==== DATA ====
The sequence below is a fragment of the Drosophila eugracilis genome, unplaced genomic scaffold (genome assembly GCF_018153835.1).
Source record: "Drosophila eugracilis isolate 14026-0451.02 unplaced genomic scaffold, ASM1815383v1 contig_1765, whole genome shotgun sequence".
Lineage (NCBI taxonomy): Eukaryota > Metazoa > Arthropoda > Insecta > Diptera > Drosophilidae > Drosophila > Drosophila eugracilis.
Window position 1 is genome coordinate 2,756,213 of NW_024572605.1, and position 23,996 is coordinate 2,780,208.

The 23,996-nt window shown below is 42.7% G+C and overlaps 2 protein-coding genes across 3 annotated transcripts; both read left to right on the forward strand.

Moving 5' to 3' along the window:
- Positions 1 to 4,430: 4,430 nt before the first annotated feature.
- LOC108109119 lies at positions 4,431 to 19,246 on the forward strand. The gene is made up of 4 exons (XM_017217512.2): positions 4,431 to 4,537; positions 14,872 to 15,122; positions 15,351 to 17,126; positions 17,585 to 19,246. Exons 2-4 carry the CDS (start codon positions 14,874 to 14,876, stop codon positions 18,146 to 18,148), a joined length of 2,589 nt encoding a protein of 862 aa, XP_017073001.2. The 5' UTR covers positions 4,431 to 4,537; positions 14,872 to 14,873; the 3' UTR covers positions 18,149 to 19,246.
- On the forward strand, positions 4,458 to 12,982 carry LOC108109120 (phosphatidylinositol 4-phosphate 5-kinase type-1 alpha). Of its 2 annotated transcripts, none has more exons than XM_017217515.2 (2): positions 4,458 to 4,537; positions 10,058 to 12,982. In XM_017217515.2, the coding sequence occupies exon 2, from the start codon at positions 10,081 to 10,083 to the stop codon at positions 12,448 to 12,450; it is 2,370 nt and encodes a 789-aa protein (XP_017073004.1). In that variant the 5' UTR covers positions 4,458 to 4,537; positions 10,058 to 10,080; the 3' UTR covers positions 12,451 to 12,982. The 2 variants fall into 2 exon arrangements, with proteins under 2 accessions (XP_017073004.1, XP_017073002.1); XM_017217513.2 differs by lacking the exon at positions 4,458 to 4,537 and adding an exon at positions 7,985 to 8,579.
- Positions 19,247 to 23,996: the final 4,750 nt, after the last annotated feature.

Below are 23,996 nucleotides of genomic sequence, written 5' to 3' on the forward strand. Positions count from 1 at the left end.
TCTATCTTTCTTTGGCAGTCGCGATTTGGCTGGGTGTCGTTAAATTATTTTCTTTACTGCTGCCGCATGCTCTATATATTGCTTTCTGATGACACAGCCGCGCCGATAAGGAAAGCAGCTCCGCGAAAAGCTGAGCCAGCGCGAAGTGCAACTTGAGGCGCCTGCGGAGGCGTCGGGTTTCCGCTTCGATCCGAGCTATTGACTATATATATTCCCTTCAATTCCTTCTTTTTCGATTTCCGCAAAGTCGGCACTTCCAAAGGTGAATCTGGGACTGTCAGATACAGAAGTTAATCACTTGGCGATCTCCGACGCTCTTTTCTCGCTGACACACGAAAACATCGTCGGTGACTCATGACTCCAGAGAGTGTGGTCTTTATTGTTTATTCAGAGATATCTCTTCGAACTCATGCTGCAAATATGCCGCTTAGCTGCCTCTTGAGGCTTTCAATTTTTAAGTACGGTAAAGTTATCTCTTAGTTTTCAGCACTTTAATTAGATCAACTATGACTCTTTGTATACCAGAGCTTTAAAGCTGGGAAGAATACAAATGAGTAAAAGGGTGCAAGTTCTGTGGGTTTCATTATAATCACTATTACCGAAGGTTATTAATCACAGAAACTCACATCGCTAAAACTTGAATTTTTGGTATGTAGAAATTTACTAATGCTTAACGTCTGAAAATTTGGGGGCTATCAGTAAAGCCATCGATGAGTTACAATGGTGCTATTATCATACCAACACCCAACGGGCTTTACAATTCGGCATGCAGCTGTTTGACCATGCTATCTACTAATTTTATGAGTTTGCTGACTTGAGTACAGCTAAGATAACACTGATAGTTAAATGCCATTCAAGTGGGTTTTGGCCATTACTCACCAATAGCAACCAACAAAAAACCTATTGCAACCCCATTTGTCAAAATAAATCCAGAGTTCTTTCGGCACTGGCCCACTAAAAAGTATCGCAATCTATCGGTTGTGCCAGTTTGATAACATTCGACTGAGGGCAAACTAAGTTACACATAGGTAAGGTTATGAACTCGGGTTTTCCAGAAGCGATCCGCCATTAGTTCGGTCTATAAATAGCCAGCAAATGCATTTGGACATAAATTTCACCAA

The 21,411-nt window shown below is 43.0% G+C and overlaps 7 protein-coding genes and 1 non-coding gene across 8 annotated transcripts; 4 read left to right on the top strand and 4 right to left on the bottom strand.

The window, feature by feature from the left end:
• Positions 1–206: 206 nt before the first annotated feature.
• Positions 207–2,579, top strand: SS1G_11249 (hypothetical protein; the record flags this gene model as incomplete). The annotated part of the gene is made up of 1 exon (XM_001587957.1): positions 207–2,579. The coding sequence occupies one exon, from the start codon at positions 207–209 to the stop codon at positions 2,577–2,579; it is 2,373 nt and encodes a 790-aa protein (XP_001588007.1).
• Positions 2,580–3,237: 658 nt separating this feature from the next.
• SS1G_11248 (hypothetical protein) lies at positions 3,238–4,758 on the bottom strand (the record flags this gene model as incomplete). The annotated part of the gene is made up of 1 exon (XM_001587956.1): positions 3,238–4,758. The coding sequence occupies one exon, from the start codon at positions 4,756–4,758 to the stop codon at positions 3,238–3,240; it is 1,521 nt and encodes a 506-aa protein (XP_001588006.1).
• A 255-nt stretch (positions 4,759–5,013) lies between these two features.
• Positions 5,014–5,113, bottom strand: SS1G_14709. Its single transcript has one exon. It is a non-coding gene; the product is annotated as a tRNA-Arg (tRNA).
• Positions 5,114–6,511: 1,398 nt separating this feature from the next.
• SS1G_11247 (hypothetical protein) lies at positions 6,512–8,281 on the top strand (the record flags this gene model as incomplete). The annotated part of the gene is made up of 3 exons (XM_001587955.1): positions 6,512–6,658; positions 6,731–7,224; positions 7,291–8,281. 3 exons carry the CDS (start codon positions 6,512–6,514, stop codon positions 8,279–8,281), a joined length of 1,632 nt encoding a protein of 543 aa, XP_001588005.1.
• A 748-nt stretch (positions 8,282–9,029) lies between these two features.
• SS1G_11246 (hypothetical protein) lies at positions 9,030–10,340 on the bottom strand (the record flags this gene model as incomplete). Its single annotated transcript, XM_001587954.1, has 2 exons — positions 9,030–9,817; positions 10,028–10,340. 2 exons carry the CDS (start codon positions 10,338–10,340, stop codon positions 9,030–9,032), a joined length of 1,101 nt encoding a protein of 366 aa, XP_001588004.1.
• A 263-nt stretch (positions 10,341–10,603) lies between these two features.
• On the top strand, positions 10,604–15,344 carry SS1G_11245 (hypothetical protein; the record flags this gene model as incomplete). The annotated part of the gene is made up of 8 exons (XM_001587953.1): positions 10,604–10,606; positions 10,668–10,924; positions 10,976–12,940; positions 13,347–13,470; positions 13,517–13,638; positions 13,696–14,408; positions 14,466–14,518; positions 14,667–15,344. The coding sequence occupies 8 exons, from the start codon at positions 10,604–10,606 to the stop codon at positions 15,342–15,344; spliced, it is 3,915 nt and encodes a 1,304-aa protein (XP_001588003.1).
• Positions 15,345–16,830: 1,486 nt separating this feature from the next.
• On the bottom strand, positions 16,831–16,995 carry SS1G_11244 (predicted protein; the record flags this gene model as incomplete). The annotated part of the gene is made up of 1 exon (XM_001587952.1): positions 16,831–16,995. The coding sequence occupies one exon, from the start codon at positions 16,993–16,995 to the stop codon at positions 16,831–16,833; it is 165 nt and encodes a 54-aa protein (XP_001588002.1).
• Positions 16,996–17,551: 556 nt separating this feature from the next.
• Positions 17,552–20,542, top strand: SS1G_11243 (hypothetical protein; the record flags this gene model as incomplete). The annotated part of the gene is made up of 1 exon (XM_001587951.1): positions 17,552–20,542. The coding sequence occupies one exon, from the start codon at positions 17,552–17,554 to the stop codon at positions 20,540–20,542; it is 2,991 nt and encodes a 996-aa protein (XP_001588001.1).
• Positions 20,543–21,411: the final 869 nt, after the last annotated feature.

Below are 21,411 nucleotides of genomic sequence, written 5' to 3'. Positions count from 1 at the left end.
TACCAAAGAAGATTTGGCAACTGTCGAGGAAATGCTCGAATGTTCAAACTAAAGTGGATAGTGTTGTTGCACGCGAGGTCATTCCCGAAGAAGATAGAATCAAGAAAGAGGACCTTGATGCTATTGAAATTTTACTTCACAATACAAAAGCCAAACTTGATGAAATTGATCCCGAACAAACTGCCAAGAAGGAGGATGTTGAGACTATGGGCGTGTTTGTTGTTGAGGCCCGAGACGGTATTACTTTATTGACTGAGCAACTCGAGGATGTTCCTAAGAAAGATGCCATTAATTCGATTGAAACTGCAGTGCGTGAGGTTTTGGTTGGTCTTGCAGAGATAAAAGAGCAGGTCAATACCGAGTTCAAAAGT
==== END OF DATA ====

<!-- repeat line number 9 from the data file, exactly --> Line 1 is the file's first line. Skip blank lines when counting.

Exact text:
- On the forward strand, positions 4,458 to 12,982 carry LOC108109120 (phosphatidylinositol 4-phosphate 5-kinase type-1 alpha). Of its 2 annotated transcripts, none has more exons than XM_017217515.2 (2): positions 4,458 to 4,537; positions 10,058 to 12,982. In XM_017217515.2, the coding sequence occupies exon 2, from the start codon at positions 10,081 to 10,083 to the stop codon at positions 12,448 to 12,450; it is 2,370 nt and encodes a 789-aa protein (XP_017073004.1). In that variant the 5' UTR covers positions 4,458 to 4,537; positions 10,058 to 10,080; the 3' UTR covers positions 12,451 to 12,982. The 2 variants fall into 2 exon arrangements, with proteins under 2 accessions (XP_017073004.1, XP_017073002.1); XM_017217513.2 differs by lacking the exon at positions 4,458 to 4,537 and adding an exon at positions 7,985 to 8,579.